We went to see War Horse last night, it wasn’t our first choice (wanted to see The Artist but it wasn’t on in Carlow) but having read the book and enjoyed it, I was also looking forward to seeing it on the big screen.
I was expecting a war version of Black Beauty with a little bit of Saving Private Ryan regarding the war scenes thrown in. ?I became very dubious on seeing the opening scenes. Filmed in Dartmoor, the presence of a large farm shed in the middle of the shot and a modern white two-storey house in the far right of the shot didn’t help to make it look very Edwardian!
It was a beautifully shot film, lots of dramtic closeups, lots of close ups of Albert and Joey (boy and horse), with plenty of inspiring landscape scenes.
I know you have to leave some scope for poetic licence but there were just too many silly things in the farming part of the film:
- When ploughing a field, you would first pick off all the large stones although I do realise they were left there for dramatic effect
- Shouldn’t someone have been leading the horse to make him plough straight? (Joey had a ploughhorse with him in the novel)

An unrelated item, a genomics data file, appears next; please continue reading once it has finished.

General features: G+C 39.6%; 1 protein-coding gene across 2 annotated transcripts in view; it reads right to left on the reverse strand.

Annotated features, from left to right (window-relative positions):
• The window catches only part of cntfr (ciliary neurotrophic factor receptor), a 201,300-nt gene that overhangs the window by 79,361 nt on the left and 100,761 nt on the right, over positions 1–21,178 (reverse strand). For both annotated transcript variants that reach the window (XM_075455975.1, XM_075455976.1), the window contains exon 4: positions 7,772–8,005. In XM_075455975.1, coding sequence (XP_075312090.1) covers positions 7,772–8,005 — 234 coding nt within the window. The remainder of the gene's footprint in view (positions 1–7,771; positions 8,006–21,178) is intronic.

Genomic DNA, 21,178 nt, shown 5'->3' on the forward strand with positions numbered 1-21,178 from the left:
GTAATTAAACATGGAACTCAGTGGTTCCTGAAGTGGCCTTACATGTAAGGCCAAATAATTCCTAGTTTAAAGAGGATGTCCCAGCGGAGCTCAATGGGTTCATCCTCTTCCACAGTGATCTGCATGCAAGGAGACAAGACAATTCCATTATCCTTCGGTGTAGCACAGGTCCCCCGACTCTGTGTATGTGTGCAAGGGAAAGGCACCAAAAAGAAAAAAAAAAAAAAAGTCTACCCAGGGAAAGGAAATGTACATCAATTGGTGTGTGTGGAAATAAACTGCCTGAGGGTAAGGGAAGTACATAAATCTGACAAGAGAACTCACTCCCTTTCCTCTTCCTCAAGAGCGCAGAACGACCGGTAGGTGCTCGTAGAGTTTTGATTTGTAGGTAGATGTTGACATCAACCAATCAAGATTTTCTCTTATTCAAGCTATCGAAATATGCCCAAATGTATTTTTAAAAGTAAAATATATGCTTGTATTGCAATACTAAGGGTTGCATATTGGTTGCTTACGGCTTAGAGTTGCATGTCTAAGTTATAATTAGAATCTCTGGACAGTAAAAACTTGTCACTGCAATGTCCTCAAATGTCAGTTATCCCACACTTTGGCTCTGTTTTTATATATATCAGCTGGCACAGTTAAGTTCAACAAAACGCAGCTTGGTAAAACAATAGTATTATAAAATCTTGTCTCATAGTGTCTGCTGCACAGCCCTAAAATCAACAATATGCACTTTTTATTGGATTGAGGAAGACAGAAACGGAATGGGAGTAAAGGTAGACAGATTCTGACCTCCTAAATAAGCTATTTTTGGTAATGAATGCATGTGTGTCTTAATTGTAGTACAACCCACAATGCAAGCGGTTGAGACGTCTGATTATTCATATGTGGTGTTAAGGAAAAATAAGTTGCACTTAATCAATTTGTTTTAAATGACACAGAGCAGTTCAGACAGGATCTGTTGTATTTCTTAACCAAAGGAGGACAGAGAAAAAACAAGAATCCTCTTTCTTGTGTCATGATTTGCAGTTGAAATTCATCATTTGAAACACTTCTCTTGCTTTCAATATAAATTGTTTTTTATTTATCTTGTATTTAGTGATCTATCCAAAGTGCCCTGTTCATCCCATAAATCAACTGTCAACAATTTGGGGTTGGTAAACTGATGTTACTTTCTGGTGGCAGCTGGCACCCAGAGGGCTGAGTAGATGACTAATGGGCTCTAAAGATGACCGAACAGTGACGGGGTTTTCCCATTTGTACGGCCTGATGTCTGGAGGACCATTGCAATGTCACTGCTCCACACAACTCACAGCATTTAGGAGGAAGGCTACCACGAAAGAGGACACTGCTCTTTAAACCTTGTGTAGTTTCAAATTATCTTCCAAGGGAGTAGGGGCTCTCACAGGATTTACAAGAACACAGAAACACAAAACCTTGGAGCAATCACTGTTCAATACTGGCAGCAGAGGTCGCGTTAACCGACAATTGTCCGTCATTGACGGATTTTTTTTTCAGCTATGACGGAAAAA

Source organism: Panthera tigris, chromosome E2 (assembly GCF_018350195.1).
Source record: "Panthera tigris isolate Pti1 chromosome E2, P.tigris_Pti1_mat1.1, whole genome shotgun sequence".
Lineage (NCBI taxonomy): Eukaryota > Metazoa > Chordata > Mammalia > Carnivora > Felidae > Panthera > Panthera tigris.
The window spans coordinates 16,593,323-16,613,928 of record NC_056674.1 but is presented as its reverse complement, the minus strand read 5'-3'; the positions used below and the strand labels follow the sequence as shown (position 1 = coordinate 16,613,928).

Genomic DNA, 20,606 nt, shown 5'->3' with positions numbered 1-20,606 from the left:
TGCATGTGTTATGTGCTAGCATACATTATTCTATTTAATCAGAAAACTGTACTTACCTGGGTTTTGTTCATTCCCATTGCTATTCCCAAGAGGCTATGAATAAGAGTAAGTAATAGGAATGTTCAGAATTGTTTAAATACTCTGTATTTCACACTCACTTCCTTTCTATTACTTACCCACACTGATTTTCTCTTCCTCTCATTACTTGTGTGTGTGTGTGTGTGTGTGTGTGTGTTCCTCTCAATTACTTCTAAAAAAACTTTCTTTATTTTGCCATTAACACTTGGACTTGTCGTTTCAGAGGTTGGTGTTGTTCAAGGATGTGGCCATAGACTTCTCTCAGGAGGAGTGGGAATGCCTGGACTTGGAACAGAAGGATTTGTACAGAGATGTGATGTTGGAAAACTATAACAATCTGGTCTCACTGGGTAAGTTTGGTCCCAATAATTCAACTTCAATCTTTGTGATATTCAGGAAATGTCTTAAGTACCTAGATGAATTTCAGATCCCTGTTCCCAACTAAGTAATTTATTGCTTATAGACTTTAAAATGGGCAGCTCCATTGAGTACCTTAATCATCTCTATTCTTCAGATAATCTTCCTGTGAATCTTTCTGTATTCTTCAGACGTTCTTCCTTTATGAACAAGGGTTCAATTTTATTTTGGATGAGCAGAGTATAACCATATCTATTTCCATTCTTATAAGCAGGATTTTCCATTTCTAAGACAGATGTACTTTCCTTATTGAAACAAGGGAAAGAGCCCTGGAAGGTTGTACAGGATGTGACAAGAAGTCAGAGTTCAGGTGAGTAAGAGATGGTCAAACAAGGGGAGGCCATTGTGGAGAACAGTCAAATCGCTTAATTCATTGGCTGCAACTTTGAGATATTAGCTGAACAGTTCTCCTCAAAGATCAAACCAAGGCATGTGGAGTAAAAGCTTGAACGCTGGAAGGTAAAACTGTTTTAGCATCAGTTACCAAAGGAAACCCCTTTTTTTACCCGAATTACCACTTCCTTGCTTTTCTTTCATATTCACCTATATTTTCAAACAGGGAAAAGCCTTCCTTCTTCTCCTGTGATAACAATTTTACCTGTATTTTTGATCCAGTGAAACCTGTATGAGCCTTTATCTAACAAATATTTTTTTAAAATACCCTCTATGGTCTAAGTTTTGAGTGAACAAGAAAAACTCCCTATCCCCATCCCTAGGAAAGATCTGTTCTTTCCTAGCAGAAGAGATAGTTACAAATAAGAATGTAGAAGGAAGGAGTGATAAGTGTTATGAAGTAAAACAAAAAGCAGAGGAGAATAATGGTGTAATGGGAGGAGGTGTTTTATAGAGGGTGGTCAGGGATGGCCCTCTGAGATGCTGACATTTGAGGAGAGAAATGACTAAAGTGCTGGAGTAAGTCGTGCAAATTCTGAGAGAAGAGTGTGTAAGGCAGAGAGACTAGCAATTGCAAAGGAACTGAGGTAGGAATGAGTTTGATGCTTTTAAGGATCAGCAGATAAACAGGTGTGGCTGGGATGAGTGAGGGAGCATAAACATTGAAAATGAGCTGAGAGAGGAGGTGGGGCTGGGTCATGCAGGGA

- The field should have been tilled before planting the turnip seeds
- The first shot of the field was of cabbages, not turnips
- Unless it was a flood, the turnips wouldn’t have been washed out of the field!
- Dashing through no man’s land later, there is no way the horse would have survived that amount of barbed wire damage!
Maybe I’m just too practical! Having said that, it was a beautiful film. I did watch through the credits for the identity of Joey, wondering how many horses were used as his persona but didn’t see it. Googling it this morning, I discovered that Finder was the main horse but that many horses played the parts of Joey and Topthorn, disguised with non toxic paint. ?An animatronic horse was used for most of the no man’s land scene.
The story of a horse’s relationship with its many owners and how so many people recognised (and many who didn’t) the fact that he was special, one in a million, will really resonate with so many viewers. ?In the background was the constant reminder of how all the horses worked, were shot when they could do no more, on average lasted a month pulling the heavy artillery. When we think of WW1, we tend to think of the thousands of men who died in the trenches and the Irish men who fought and weren’t appreciated but we don’t tend to think of the animals, the millions of them that also gave their lives for their masters and their country, many of them being killed by that horrific barbed wire.
It reminded me of Corporal Jack, a novel by Marjorie Quarton which tells the story of a dog ?who survived WW1, also moving sides across no man’s land, was the mascot of the royal Dublin Fusiliers, saving his master’s life and being rewarded for his bravery.